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Thursday, November 02, 2017

You'll Feel Every Cannon Shot


Cease Fire! (1953) Finally Back In 3-D Glory

I've not gone looking for on-the-ground documentaries about the Korean War, but can't offhand imagine how any could be so effective as this 3-D march over actual battle sites with real personnel who fought. Cease Fire! was boldest experiment muted by a gimmick too few respected. Had producer Hal Wallis jettisoned 3-D, he'd have maybe had at least a critic success if not an economic one (reviews still overall good, but did depth dial greater respect down?). Cease Fire! seems more a Wallis whack at prestige, like Come Back Little Sheba, than cash-in on a process the public was already tiring of. In either case, Cease Fire! played most engagements flat. What seemed to limit the film actually enhances it now. Surface impression is of soldiers trying to act and some falling down on that unaccustomed job, which of course was whole point of the till-then never-tried exercise. Yes, there had been G.I.'s on camera before, as background and even speaking support to, for instance, John Wayne in Sands Of Iwo Jima, but Cease Fire! had dog faces as the whole show, and who can complain where entirety of the cast is the McCoy? We adjust to the amateurs right off because none stand out as pros, all earning nod for game effort at showing what they'd gone through in combat. Fact that some would end up casualties is further boost to verisimilitude. Wallis should have gotten documentary awards for doing Cease Fire!.




Wallis was still a show-me-the-money producer, Cease Fire! no sop to applause from reviewers. It would be sold on action and authenticity terms, and just so no one would misread Cease Fire! as a newsreel in depth, there were trailers boosting the show along lines of Battleground plus other pics that had brought war recount out of doldrums. Trouble was this being a Korea war, where goals seemed obscure against backdrop of "peace talks" we read as exercises in futility. Cease Fire! acknowledges that with at least one character to represent doubt of ever getting out of this far-away mess (suggested combo: Cease Fire! with Pork Chop Hill). Whatever integrity in the telling, Cease Fire!, which ran low tab in negative cost ($265K), took back less than a million in domestic rentals for both flat, and limited 3-D, playdates. Afterward vanishing act made Cease Fire! a barely known artifact of the 3-D era --- we couldn't see it even on syndicated TV. Kino's Blu-Ray amounts to a brand new old movie for ones of us born since last theatrical dates over sixty years ago. Crack team at 3-D Archive is again at helm of stereo-view recovery (both picture and sound), my guess that Cease Fire! never played this fine on its best first-run presentment. Be sure to read exhaustive coverage of the film's production and release by Ted Okuda at the 3-D Archive site. This is research of the highest order. Cease Fire! will be released November 21 on 3-D/Blu-Ray. It is a must-see for devotees of depth and even more so, those seeking combat coverage with artifice off.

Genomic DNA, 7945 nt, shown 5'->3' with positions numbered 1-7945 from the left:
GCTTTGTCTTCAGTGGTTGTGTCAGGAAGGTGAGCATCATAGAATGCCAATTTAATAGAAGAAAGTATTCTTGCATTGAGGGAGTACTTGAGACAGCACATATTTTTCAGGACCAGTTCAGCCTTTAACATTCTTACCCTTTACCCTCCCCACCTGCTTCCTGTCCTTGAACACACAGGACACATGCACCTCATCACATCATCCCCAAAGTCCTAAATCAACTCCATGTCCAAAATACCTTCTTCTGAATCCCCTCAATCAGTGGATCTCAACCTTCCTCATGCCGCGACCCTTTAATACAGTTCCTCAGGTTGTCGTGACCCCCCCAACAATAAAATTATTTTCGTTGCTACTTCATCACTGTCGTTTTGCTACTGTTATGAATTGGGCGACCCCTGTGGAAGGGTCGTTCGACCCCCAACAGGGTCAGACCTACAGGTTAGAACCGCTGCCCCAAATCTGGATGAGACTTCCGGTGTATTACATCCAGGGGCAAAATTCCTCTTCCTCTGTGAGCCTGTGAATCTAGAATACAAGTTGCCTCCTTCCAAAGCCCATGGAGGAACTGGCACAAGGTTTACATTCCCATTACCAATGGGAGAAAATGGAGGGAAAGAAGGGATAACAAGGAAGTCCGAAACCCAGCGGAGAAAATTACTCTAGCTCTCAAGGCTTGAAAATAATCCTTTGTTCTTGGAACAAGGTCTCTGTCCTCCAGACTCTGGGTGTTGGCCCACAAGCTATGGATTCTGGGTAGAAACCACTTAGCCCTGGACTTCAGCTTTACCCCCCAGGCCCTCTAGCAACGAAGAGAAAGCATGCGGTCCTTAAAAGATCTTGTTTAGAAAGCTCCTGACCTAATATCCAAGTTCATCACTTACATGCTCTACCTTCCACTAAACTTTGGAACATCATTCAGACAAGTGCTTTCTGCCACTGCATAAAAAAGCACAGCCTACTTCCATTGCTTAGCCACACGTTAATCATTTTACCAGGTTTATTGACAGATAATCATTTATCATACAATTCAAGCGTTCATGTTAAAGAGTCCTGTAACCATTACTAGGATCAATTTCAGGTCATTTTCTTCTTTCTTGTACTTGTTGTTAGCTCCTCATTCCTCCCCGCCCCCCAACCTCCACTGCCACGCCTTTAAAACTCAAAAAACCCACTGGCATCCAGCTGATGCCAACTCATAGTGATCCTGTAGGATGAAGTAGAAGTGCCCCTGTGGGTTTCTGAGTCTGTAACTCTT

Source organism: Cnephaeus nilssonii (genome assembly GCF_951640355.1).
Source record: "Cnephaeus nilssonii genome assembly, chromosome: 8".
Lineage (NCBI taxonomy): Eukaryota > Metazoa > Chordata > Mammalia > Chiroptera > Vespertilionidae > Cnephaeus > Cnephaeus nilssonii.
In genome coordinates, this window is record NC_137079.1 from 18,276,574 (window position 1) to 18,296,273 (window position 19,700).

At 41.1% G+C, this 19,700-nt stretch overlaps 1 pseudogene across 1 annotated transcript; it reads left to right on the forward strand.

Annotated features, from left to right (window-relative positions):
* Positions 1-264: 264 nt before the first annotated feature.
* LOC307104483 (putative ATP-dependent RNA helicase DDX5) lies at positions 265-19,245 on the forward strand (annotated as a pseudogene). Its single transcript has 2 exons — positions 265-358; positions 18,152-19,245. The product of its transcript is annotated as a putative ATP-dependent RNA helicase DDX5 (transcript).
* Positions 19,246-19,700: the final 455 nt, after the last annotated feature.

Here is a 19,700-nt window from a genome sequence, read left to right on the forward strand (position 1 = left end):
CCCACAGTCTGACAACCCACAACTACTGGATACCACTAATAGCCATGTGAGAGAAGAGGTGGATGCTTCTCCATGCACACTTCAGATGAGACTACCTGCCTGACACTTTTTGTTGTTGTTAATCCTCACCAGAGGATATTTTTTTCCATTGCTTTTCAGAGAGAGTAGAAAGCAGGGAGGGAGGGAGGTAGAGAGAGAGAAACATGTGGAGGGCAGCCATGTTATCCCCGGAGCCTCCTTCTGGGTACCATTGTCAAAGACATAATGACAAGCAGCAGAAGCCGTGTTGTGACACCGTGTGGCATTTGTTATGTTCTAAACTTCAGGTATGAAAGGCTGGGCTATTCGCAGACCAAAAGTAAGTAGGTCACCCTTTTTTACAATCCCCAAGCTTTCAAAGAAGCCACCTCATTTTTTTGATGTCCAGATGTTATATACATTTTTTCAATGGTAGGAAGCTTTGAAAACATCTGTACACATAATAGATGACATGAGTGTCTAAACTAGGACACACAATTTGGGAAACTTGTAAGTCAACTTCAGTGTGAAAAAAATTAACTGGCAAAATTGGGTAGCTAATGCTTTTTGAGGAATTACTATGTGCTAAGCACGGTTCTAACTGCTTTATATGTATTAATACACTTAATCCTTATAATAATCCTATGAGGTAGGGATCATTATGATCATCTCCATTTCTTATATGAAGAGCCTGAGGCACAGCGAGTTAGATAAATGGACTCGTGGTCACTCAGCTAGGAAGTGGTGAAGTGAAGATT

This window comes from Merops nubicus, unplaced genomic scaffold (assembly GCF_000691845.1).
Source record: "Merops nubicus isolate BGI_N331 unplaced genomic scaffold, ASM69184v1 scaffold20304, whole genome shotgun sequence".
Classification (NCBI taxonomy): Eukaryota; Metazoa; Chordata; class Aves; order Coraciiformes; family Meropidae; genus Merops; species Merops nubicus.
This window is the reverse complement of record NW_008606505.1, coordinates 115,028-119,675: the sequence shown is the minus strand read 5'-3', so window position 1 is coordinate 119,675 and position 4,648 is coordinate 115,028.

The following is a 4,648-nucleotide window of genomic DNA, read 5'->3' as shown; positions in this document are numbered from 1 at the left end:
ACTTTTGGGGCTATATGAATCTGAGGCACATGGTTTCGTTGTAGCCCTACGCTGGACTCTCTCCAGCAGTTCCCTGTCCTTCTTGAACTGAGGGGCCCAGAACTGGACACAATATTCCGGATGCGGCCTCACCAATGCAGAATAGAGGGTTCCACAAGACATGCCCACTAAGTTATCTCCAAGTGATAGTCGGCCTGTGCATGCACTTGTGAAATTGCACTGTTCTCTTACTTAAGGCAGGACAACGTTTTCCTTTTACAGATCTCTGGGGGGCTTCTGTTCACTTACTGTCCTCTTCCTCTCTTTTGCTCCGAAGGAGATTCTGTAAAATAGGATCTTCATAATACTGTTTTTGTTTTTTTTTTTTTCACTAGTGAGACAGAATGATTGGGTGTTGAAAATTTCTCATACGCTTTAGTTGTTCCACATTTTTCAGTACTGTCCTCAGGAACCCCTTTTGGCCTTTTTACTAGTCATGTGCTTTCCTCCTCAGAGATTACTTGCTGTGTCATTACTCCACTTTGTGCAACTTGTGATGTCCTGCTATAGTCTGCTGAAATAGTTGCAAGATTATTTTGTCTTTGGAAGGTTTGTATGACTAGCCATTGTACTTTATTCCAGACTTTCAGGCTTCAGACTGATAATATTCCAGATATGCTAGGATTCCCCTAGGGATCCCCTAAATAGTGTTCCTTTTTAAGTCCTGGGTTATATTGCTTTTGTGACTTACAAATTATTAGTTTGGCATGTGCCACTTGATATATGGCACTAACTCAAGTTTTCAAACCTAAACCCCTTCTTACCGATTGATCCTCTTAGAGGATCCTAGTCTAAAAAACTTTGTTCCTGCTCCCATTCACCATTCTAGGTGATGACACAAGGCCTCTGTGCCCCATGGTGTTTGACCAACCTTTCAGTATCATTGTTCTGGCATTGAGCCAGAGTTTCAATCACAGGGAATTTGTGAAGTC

All images above courtesy the 3-D Archive.

2 Comments:

Blogger Reg Hartt said...

When I first got into digital 3D I did my homework on the medium. I then tracked down 2D copies of films originally made in 3D. I used computer programs to render them into 3D. At best I got a poor idea of how these films should look. One of the titles I got was CEASE FIRE. Because these are authentic soldiers on a real battleground the film has a resonance make believe can not deliver.

Now, thanks to the 3D Film Archive, I am seeing these films better than they were seen in first release. Eager to see this one.

2:38 PM  
Blogger John McElwee said...

An e-mail from Griff inquires as to why CEASE FIRE missed syndication ...


Dear John:

Having grown up in a region where '50s Paramount fare seemed all over the late shows, I am curious about why something like CEASE FIRE was apparently never in a syndication package. It may be an unusual picture without stars (or, for that matter, professional actors), but that doesn't fully explain it. Was it unresolved -- still unresolved to this day, for that matter -- national feelings about the Korean War? [This didn't prevent 1954's BRIDGES AT TOKO-RI from airing frequently in Par syndication, but the presence of Holden and Kelly may explain that.] Of course, I still remain puzzled why Stevens' minor but quite interesting '52 SOMETHING TO LIVE FOR also doesn't seem to have been included in Paramount syndication packages. At any rate, I'm now very curious to see this.

Regards,
-- Griff


GREENBRIAR RESPONDS: Hey Griff, don't know why CEASE FIRE was off TV for so many years (though I have BIB books that indicate it WAS available for broadcast in Canada). As for SOMETHING TO LIVE FOR, I do recall it showing on ABC in primetime around 1970, but not otherwise, until finally the DVD was released.

10:15 AM  

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